The Landscape Guide

Vastu Shastra and Mandalas in Hindu Planning

Vastu is where a person or god resides and shastra means book. So the Wikipedia translation 'science of architecture' is misleading. Vastu shastra is better understood as the Hindu version of China's Feng Shui. It embraces the philosophy and practice of planning and environmental design. It is, very much, an approach to design with nature for houses, towns, cities, gardens, roads, water works, shops and other public areas. The ideas are ancient and there have been many revivals since the 1960s resulting in an extensive literature.

Dr Vibhuti Chakrabarti writes, in Indian Architectural Theory: contemporary uses of Vastu Vidya (London:Curzon Press, 1998, pp6-8) that the orientation of a site is established by drawing a circle round a peg and using the intersection of the morning and evening shadows to determine the directions of north and south. Then "Once the orientation of the site is established, the Vastu Purusha Mandala  is superimposed on the site. The Vastu Purusha Mandala can be regarded as the master grid for design. The Mandala is the grid in its ideal form of a square, and symbolises the Purusha or the cosmic man who is pressed down on each of its subdivisions by various divinities. This has a symbolic, a functional, as well as a ritualistic bearing on the house. The Mandala, the 64 square grid, and the Paramsayika, the 81 square grid, are used for the design of dwellings. This Mandala is drawn on the site with the help of a cord and smaller pegs, the details of which are elaborated in the texts. Therefore, the Mandala with all the subdivisions, on the purified and sanctified site, indicates the form of the house. The house is built around a central open space, ruled by Brahma, as depicted on the Mandala. Each side of the square holds one range of the house. Depending on the scale of the house, additional grids are added to make it a seven or a ten range house. The length, width and height of the ranges and the verandas are of the prescribed proportion... The roof is constructed in stone, brick, wood and thatch depending on the scale and occupancy of the building. The shape and dimension of each piece must conform to the prescriptions. The dictates of the construction technique aims at a perfect joinery system. To determine the specifications for the entahlaturc that is laid out to connect the pillars and support the roof, Manasara suggests six different ways, each with six different alternatives to choose from. The choice depends on the type of the building. The pillar may be circular, square, rectangular, pentagonal, hexagonal, octagonal, twelve faced, sixteen faced, or fully ornamental. The dimensions for the capital, base and socle [plinth] are proportional to the height of the pillar. They are further subdivided into smaller parts of specified dimension. Each of the building elements is carefully! chosen to be in tune with the house type, similar to the choice of each musical note in a Raga or a musical composition."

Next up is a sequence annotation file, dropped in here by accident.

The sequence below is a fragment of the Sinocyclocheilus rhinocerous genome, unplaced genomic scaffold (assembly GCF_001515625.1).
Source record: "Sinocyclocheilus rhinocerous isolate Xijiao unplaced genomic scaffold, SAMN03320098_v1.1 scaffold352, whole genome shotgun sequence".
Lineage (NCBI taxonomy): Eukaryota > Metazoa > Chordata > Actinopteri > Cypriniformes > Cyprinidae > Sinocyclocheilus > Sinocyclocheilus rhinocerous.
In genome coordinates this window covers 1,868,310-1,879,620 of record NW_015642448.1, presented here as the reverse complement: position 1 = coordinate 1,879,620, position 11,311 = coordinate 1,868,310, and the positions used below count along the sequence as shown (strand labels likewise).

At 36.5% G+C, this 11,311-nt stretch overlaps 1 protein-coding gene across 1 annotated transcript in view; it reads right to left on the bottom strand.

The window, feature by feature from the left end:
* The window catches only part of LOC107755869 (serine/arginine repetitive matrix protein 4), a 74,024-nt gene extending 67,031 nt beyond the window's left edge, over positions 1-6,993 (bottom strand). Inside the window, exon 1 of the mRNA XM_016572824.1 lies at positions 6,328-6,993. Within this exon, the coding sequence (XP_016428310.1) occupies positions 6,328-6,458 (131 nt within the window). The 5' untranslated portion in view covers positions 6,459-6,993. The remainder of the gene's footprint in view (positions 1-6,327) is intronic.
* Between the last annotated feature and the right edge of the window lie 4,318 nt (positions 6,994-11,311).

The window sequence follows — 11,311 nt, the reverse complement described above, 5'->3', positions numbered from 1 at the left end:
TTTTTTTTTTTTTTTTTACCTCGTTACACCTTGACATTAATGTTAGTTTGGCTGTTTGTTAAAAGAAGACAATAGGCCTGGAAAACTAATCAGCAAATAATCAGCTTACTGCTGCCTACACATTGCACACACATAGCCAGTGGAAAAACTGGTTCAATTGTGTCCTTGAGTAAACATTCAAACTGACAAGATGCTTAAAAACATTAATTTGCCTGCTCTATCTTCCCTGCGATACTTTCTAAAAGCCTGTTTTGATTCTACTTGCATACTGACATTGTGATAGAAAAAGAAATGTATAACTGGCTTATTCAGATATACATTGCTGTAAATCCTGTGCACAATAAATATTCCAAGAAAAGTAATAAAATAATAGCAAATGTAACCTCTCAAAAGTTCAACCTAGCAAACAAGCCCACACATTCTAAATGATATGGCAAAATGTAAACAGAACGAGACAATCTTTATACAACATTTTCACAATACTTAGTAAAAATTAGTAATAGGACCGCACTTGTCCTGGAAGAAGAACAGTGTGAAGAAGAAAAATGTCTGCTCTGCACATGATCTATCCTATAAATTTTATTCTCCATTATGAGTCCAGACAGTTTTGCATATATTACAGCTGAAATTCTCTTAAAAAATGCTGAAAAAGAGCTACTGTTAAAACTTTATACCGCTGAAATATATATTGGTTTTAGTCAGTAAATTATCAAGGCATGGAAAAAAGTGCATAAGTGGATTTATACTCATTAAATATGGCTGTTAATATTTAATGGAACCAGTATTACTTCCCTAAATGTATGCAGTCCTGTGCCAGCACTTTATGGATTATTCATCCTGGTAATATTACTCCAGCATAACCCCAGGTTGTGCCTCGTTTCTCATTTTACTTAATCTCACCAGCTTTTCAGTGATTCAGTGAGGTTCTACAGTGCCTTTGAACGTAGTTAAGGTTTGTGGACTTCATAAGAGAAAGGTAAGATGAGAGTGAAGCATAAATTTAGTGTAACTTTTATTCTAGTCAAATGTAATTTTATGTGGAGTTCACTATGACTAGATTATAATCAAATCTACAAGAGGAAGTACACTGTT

Vishnu Mandala

Vastu plan by Charles Correa

Vastu Purusha Mandala

Brahma man

Vastu diagrams from Tom Turner Asian gardens: beliefs, history and design Routledge 2011